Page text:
3. Taiga Nakanishi (Koku Gakuin Univ.) - 1:01:53
4. Yuichi Fukuda (Soka Univ.) - 1:01:55
5. Kaito Ojima (Komazawa Univ.) - 1:02:01

Fifth Stage (20.8 km, ~800 m net uphill)
1. Hayato Miyashita (Toyo Univ.) - 1:10:25 - CR
2. Takayuki Iida (Aoyama Gakuin Univ.) - 1:10:40 (CR)
3. Yuhei Urano (Koku Gakuin Univ.) - 1:10:45 (CR)
4. Ryoma Aoki (Hosei Univ.) - 1:11:06
5. Kiyoto Suzuki (Meiji Univ.) - 1:11:49

Team Results
1. Aoyama Gakuin Unviersity - 5:21:16 - CR
2. Koku Gakuin University - 5:22:49 (CR)
3. Tokyo Kokusai University - 5:24:33 (CR)
4. Tokai University - 5:24:38 (CR)
5. Meiji University - 5:27:11
6. Teikyo University - 5:27:15
7. Soka University - 5:27:34
8. Komazawa University - 5:27:44
9. Waseda University - 5:28:48
10. Takushoku University - 5:29:08
11. Toyo University - 5:29:15
12. Chuo Gakuin University - 5:29:17
----- teams >10 min behind leader start Day 2 together
13. Chuo University - 5:31:40
14. Juntendo University - 5:31:52
15. Nihon University - 5:32:53
16. Hosei University - 5:33:00
17. Kanagawa University - 5:34:11
18. Nittai University - 5:34:35
(non-scoring) Kanto Student Alliance Select Team - 5:34:54
19. Tsukuba University - 5:37:53
20. Kokushikan University - 5:38:37

© 2020 Brett Larner, all rights reserved

Buy Me A Coffee

Comments

Yokohama said…
As very good natural experiment. The shoes, while very good, its still about the runner, as evidenced by the large time gap between first and 22nd.
David Murakami Wood said…
It seems that as the IAAF are doing nothing, we'll have every shoe company producing these carbon springs by next year. But they need to do something, ro what is permitted is going to get ridiculous... if it isn't already.
mjsalovaara said…
Regarding the fast time, shoe controversy aside, another factor I haven't seen discussed is that this is an Olympic year. Performances tend to improve in the lead up the Olympics, especially so for the host nation.

As usual, excellent individual performances; stand outs are Ito (day one) and Izumo (day two).

Most-Read This Week

Discovering the Legend - Tsutomu Akiyama on Finding Wanjiru, Mogusu and More

Tsutomu Akiyama is a key figure in the history of both Japanese running and Olympic marathoning. A senior advisor to Yamanashi Gakuin University's ekiden and track and field programs and one half of the partnership responsible for beginning to bring Kenyans to Japan in the wake of Olympic medalist Douglas Wakiihuri's arrival, Akiyama discovered and has been a mentor to the likes of marathon great Daniel Njenga, World Half Marathon silver medalist Philes Ongori, World Championships marathon medalist Tsuyoshi Ogata, Hakone Ekiden course record breaker Mekubo Mogusu, corporate league star, Gideon Ngatuny, multiple world-level medalist Paul Tanui and Beijing Olympics marathon champion and winner of the legendary 2010 Chicago Marathon, Samuel Wanjiru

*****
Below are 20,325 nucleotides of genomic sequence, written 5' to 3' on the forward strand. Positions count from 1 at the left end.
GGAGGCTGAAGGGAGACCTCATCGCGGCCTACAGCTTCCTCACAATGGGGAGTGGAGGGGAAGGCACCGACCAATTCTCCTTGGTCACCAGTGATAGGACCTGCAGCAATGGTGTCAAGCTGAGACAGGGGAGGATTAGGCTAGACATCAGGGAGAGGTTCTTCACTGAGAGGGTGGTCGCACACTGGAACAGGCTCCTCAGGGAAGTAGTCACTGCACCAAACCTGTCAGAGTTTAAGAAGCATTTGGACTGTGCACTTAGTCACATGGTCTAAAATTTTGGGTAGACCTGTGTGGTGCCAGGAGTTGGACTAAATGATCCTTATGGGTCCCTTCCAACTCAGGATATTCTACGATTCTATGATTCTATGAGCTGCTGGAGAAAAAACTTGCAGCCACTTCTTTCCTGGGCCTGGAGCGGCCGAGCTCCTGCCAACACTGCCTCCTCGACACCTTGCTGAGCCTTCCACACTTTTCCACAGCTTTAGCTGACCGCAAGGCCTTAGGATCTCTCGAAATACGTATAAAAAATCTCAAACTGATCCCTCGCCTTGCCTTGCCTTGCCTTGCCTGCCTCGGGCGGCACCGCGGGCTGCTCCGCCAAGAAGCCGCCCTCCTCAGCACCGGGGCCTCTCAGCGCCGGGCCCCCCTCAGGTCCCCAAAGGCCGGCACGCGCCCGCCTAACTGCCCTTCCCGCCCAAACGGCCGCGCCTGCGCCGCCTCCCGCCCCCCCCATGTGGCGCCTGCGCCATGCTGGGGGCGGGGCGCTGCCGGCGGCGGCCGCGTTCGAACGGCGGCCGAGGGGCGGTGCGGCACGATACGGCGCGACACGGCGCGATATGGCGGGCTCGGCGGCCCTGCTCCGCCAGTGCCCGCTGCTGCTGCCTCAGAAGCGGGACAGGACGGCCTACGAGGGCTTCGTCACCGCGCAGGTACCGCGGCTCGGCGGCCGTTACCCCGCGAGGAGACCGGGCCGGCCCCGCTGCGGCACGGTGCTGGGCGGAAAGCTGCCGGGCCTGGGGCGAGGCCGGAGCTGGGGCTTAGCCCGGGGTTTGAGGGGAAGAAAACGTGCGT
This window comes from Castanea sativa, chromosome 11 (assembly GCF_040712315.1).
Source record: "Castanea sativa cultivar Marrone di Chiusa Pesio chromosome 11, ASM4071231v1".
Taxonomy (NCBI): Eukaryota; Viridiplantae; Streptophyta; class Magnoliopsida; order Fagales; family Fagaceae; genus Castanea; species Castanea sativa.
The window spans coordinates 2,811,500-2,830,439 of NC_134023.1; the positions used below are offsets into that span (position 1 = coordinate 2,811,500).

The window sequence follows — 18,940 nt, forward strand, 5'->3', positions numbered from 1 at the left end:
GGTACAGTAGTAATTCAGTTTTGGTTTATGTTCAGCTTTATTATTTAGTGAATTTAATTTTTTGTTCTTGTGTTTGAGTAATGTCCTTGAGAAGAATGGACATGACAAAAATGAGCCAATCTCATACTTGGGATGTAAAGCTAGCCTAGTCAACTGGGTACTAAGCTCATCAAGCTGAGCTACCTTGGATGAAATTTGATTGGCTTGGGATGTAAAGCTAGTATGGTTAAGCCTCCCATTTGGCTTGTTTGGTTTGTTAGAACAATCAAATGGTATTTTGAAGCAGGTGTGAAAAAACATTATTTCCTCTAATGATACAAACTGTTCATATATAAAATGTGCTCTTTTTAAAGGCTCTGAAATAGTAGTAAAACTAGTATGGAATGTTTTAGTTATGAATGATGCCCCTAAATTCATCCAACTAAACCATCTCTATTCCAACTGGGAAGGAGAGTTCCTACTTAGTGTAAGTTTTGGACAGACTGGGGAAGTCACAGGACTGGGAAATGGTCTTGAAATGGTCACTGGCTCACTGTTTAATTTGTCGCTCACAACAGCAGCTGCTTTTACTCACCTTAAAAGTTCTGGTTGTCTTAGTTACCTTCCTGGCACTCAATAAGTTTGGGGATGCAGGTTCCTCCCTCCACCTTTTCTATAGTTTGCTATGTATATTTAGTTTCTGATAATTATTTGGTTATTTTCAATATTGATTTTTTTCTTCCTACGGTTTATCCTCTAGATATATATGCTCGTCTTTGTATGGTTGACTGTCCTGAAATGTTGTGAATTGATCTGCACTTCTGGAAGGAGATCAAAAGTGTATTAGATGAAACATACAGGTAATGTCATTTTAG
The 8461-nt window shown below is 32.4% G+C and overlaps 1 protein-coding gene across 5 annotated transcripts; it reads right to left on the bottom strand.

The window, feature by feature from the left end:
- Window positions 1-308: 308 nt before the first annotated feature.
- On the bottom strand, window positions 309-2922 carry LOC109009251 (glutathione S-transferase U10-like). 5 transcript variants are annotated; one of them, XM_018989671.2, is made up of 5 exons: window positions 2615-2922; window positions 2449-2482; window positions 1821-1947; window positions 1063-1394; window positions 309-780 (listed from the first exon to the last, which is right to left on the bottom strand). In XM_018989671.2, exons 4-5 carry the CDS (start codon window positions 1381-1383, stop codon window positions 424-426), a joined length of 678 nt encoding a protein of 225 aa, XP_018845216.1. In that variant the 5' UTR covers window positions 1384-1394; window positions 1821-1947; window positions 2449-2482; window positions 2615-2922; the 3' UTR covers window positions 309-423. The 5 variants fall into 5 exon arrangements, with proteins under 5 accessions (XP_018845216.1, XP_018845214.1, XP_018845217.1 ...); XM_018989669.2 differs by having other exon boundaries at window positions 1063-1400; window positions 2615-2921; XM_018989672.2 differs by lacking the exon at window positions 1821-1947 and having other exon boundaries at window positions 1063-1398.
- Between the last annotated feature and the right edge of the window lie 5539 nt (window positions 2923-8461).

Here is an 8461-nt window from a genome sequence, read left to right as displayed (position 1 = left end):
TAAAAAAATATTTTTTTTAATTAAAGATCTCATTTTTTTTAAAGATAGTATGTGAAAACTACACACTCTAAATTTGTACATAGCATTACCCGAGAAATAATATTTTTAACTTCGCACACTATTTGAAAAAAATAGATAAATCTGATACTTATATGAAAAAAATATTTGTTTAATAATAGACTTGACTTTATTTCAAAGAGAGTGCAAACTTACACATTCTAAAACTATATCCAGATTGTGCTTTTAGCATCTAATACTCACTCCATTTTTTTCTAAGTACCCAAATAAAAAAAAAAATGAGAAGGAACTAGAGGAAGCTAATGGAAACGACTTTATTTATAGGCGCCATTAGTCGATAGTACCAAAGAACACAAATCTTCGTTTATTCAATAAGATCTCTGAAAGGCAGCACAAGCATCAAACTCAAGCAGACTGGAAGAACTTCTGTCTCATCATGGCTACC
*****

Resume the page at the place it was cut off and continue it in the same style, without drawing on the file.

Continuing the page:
In 2010 Akiyama gave JRN a one-on-one interview in which he talked about everything, from the human side of his athletes to problems with foreign agents, from picking a teenaged Wanjiru up at the airport during his first trip to Japan …

T-Minus About 100 Days to a National Record - Hitomi Niiya's Complete Training for Her Half Marathon NR in Houston

At the Jan. 19 Aramco Houston Half Marathon, Hitomi Niiya ran 1:06:38 to break Kayoko Fukushi's 2006-era national record with support from JRN. Former men's 800 m national record holder Masato Yokota, 32, coached Niiya to that record. Over the next three days he is publishing Niiya's complete training diary for the months leading up to Houston. JRN will be publishing them in English with permission.



To people who aren't interested this will just be a list of numbers, but I thought it might help the hardcore track maniacs kill some time if I got Niiya's consent to publish her training diary for the 100 days leading up to Houston. Please do not reproduce this info without permission. You're more than welcome to give these workouts a go (although I can't guarantee you'll survive).

Notes in advance
・Easy jogs were once a day on Friday and Sunday, twice a day on other days.
・Strength training every day except Sunday.
・Daily mileage totaled about 30 km. Friday…

T-Minus About 100 Days to a National Record - Part 2 of Hitomi Niiya's Training for a Half Marathon NR

This weekend coach Masato Yokota is publishing half marathon national record holder Hitomi Niiya's complete training diary for the 3 months+ leading up to this past January's Aramco Houston Half Marathon where Niiyaran 1:06:38, at that point the fastest time ever by a woman born outside of Kenya or Ethiopia, for the win. This is part two, covering November, 2019. Read part one, October, here.



So how did you like the first month of training? I was really happy to see that so many more people than I expected enjoyed reading about it. I read every question that people left in the replies. At some point I'll answer them all, so if you have questions please feel free to leave them in the comment section.

Today is the second of three installments of Niiya's training from after the World Championships, covering Oct. 1, 2019 to setting the Japanese national record at the Houston Half on Jan. 19. This covers November's training. Compared to October it gets more and more bru…